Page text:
Ethiopia, the second-largest country in sub-Saharan Africa, with a population of over 100 million, has been an economic success story over the past decade. It has grown GDP between 8% and 11% annually during that period, faster than any other country in sub-Saharan Africa. In Ethiopia, agriculture accounts for 34% of GDP and 71% of employment, including 12 million smallholder farmers; it is the only country on the continent to consistently exceed 6% growth in agricultural output, the threshold established by the African Union as necessary for agriculture-led economic development. Central to this success is the government’s prioritization of the agricultural sector’s transformation, something that will be essential for Ethiopia to reach its ambitious goal of attaining middle-income country status by 2025.
beekeepers engaged through contract farming arrangements
Ethiopia’s second Growth Transformation Plan, begun in 2016, goes beyond improving smallholder farmer productivity and production to focus on the commercialization of agriculture. This requires, among other things, vibrant small and midsize enterprises (SMEs)—such as food processors, aggregators, packagers, logistics providers—to anchor high-quality and sustainable value chains that connect smallholder farmers to processors and export and local markets.
These SMEs exist, but they need support to grow, including access to reliable inputs, financing, talent, expertise and markets.
To create a stronger agribusiness entrepreneurial ecosystem, the Ethiopian Agricultural Transformation Agency (ATA) and the Bill & Melinda Gates Foundation decided to launch an industry accelerator, modeled on successful precedents in countries such as Chile. The ATA is an innovative government organization created in 2010 as a dedicated unit to help accelerate the transformation of Ethiopia’s agriculture sector. Bain was brought in to help with the design of the accelerator’s strategy and operating model.
At an Ethiopian hive manufacturing location, the Bain team examined the consistency of hive construction and design, critical factors for ensuring that colonies take quickly to hives.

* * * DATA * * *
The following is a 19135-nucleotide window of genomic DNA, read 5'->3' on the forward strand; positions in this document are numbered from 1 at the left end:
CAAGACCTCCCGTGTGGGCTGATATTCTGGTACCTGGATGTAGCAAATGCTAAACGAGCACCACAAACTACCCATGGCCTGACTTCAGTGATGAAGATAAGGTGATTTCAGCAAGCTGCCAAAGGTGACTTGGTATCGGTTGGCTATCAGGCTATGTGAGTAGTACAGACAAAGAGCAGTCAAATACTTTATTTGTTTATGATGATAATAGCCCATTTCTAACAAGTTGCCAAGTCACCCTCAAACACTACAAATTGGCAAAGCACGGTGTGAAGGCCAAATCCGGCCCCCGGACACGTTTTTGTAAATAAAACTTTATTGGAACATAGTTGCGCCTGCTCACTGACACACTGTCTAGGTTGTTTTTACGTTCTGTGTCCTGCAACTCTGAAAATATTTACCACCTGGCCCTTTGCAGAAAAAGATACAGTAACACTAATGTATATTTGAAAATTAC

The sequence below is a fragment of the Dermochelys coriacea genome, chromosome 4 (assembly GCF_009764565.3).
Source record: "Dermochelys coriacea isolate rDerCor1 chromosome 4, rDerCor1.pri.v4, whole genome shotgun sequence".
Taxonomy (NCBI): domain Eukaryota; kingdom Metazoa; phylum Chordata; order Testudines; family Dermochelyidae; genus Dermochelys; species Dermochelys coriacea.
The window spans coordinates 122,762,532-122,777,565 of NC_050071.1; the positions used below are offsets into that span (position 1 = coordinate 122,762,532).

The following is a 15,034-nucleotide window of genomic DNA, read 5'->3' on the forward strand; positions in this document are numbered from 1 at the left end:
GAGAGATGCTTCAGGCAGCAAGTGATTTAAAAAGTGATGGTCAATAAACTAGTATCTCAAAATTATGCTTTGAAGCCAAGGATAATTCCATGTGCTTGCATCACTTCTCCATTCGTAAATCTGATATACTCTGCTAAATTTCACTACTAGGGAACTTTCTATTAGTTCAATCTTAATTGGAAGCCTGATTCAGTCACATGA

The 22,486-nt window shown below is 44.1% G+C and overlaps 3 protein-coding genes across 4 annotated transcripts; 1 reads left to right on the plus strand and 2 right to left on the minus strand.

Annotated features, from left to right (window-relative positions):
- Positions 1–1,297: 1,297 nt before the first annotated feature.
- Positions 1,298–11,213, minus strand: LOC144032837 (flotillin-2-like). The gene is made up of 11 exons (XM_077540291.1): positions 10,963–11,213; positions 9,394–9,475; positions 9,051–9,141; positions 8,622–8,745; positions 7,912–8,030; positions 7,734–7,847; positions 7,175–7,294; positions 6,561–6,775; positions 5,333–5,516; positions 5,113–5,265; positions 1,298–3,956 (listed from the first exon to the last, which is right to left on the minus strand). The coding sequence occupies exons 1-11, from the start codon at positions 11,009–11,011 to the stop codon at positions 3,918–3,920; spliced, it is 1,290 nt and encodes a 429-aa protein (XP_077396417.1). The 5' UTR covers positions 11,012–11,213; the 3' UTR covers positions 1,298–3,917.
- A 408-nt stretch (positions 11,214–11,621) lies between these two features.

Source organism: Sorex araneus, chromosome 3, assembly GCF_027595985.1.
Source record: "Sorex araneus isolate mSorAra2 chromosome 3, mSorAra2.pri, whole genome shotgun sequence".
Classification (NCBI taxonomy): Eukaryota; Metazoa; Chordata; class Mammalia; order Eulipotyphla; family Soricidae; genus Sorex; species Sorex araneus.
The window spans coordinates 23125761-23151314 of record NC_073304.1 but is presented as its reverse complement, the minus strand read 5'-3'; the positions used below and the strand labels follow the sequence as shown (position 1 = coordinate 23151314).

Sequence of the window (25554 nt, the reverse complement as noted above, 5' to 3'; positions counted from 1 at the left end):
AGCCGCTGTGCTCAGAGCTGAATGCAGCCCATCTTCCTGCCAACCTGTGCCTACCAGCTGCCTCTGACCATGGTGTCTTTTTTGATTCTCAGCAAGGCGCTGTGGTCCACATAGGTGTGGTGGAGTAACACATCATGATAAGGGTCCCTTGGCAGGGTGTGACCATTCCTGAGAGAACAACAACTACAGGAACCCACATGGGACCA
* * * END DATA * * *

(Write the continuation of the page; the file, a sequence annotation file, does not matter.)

Together, we developed an ambitious vision for the Ethiopia Agribusiness Accelerator Platform (EAAP). The platform is demand-driven and focused on catalyzing the growth of specific value chains in which Ethiopia can become globally or regionally competitive; it must also have meaningful impact on the livelihood of smallholder farmers. The platform has multiple “tracks”: one supporting the formalization of early-stage enterprises (incubator track), a second supporting growth-stage enterprises (accelerator track) and a third addressing systemic bottlenecks (ecosystem track).
After conducting detailed analyses of dozens of value chains, we decided to focus on honey as the pilot commodity.
Practiced for centuries in Ethiopia, beekeeping is well suited to the East African country’s different agroecologies and rich botanical diversity. Today most honey is sold domestically, but global demand for honey is growing, creating a strong export opportunity.
Bain worked closely with ATA on the design and operationalization of the platform, analyzing the honey value chain to identify challenges and opportunity, assessing the needs of entrepreneurs at different life stages, and defining the services EAAP would offer as well as the resources, capabilities and partnerships required.
The EAAP currently supports seven companies, including the largest exporter of honey in the country, Beza Mar. The platform has engaged 2,000 beekeepers through contract farming arrangements and set up a training partnership with the United Nations Development Program’s Entrepreneurship Development Center to facilitate professionalization of early-stage honey processors. Notably, the EAAP is supporting Beza Mar on its goal of doubling its export volume by establishing a direct sourcing arrangement with beekeepers and facilitating access to working capital financing. In partnership with the World Bank, EAAP is also working to internationally accredit Ethiopian laboratories to provide full honey-quality testing.
Bain’s partnership with ATA on the platform has continued. In addition to project team support, Bain has provided a steady stream of externs since the platform’s formal launch in mid-2017. EAAP has become a sought-after externship opportunity for consulting staff who love working on the ground in Ethiopia, nurturing agribusiness enterprises’ success and expanding economic opportunities for thousands of people.